Derailment, crash fail to deter NY-area commuters

Railroad Law Posted on

Service on several of the New York area's vital rail lines was restored in time for Monday's commutes, a day after a derailment and a crash threatened to wreak havoc at the beginning of the work week.

Still, the nation's largest commuter railroad said that commuters should expect significant schedule changes the next few days during work to repair a track that apparently caused an empty Amtrak train to derail late Sunday.

Meanwhile, authorities investigated the cause of Sunday's commuter train crash in New Jersey while police said it appeared that mechanical failure was to blame. More than 30 people were injured in the crash, none seriously.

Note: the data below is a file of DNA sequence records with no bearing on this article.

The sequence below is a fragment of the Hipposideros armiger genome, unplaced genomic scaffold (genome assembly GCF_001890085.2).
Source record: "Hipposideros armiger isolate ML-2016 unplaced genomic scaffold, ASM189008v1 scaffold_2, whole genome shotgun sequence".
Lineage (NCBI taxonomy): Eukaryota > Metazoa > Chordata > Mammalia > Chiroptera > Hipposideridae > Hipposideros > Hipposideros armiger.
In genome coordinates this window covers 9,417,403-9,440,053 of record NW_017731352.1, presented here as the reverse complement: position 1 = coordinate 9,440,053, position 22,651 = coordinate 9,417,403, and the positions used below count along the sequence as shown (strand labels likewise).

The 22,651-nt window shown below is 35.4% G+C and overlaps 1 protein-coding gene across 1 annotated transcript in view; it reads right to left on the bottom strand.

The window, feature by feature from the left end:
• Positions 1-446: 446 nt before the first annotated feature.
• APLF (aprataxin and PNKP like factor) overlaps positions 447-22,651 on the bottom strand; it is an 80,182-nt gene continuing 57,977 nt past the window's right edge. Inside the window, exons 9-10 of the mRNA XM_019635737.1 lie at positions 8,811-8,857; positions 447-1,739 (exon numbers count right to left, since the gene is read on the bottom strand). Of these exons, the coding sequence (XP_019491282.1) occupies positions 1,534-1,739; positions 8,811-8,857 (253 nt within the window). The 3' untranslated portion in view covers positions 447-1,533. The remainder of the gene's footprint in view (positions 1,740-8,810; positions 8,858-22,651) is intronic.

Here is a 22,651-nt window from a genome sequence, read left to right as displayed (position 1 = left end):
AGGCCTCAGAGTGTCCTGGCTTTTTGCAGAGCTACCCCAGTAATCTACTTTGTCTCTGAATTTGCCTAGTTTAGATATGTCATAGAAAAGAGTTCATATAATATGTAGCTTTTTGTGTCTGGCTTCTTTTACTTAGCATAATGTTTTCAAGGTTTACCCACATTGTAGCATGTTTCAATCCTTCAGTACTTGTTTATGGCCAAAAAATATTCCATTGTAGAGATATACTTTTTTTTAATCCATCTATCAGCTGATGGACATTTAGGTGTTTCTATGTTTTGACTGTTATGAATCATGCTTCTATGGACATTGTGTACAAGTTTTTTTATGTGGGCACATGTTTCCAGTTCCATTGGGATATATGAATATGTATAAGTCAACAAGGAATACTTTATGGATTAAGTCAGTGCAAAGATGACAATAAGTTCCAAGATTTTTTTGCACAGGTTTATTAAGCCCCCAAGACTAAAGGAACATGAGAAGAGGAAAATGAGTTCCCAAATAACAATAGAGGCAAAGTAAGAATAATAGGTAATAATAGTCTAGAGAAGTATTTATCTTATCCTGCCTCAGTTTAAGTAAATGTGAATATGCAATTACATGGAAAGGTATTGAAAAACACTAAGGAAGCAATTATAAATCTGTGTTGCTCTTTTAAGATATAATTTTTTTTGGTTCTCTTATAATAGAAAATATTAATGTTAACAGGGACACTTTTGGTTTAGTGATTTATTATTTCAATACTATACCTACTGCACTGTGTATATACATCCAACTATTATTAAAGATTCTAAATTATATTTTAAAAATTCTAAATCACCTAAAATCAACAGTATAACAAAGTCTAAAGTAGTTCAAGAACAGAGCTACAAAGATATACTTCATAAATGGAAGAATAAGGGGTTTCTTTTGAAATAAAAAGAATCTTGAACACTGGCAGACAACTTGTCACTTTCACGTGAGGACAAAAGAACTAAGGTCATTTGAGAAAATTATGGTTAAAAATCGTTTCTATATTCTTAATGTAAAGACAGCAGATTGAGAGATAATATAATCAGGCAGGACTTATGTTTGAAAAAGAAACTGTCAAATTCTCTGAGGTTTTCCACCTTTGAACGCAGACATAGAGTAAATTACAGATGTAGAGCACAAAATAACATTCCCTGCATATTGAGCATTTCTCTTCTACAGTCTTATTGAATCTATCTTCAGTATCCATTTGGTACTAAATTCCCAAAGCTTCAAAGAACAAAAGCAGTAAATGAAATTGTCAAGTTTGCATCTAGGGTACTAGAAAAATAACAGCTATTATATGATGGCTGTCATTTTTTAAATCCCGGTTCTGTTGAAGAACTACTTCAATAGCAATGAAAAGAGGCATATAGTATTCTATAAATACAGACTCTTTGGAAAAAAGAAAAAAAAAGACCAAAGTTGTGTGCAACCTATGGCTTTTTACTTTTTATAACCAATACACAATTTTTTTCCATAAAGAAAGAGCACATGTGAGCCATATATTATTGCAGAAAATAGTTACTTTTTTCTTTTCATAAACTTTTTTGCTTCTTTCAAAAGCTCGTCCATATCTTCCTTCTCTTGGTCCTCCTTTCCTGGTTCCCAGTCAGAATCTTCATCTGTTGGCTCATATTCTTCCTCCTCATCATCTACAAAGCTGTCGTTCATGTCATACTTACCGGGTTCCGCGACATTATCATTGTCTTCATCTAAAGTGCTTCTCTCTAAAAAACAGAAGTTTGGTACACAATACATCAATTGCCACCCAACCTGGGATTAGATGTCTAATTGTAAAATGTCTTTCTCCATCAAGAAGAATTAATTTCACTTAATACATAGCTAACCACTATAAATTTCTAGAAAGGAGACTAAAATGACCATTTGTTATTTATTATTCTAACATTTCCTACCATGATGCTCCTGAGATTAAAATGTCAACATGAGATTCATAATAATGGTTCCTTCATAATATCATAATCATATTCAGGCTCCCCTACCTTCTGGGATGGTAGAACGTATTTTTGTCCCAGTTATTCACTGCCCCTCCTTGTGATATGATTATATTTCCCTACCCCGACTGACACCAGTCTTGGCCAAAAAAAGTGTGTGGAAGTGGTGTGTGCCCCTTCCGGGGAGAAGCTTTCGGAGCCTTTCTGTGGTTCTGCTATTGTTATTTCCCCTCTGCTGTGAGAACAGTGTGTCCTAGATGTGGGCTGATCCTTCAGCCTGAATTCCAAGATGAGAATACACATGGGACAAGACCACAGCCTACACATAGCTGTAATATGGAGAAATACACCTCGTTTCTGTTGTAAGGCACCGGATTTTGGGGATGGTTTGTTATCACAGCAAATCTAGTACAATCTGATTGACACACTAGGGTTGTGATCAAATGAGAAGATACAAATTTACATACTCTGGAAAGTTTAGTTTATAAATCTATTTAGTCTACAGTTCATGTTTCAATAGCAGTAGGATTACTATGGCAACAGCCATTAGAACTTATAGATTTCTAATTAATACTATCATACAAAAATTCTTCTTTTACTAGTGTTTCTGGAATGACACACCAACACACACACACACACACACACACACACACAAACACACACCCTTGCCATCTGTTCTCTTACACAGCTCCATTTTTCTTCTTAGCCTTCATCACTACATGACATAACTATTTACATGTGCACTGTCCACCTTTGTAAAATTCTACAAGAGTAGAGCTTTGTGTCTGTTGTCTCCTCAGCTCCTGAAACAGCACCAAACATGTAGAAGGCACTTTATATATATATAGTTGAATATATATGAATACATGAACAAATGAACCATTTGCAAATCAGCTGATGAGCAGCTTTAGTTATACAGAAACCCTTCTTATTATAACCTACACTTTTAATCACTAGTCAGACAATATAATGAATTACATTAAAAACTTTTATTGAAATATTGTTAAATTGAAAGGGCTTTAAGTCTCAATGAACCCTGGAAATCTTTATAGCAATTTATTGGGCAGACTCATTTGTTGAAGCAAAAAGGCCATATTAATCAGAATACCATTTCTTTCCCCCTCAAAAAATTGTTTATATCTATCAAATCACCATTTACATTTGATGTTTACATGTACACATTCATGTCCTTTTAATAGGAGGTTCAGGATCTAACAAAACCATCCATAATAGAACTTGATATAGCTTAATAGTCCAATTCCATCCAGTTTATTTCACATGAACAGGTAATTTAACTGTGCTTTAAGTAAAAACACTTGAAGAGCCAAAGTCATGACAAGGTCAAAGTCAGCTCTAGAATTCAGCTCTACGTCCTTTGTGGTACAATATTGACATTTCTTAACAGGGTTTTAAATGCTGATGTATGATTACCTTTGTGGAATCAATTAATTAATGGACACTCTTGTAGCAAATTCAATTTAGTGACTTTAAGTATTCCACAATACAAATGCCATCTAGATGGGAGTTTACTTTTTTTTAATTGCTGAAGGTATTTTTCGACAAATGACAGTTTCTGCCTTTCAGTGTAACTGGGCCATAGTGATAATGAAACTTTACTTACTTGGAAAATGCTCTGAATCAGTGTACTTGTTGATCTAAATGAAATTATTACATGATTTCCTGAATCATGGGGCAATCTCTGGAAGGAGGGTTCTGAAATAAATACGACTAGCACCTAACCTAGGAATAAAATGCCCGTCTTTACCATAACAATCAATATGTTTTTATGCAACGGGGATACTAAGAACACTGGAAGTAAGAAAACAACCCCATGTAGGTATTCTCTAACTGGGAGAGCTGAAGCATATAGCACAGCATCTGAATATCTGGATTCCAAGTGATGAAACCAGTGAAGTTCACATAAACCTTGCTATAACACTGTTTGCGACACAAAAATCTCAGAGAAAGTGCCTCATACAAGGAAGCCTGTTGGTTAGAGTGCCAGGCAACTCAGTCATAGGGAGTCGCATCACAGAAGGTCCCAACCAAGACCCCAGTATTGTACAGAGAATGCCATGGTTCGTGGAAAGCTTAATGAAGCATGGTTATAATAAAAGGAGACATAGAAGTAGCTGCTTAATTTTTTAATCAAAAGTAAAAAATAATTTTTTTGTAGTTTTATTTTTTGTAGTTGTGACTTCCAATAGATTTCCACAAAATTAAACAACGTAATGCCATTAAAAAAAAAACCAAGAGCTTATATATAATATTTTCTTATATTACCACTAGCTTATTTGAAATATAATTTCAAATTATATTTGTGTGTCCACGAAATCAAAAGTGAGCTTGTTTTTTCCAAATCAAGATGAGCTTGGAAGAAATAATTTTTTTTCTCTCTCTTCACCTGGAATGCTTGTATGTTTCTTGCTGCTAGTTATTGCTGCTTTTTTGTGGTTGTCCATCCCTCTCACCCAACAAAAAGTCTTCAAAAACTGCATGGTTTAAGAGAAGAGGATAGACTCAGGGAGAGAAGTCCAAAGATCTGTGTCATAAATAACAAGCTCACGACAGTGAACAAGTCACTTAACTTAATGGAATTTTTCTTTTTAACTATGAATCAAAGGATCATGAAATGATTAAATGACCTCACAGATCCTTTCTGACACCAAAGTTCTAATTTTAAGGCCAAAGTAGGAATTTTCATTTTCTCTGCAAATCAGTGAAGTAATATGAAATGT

Most area transit agencies honored one another's tickets Monday, and additional buses and ferries were added to relieve some of the burden.

"I probably got here 16 minutes later than I expected to," said Nick Guldi, arriving in the morning at Penn Station in Manhattan from Bellmore, on Long Island. "That means I won't be able to walk to work. I'll have to take the subway."

Any problem along the New York-area rail network has the potential to disrupt trains that shepherd hundreds of thousands of people daily to and from the city and connect them to the subway or other regional rail systems, often through Penn Station, the nation's busiest train depot.

On the east side of Manhattan, under the East River separating it from Long Island, the Amtrak train that derailed because of track damage caused minor commuting headaches on the extensive Long Island Rail Road.

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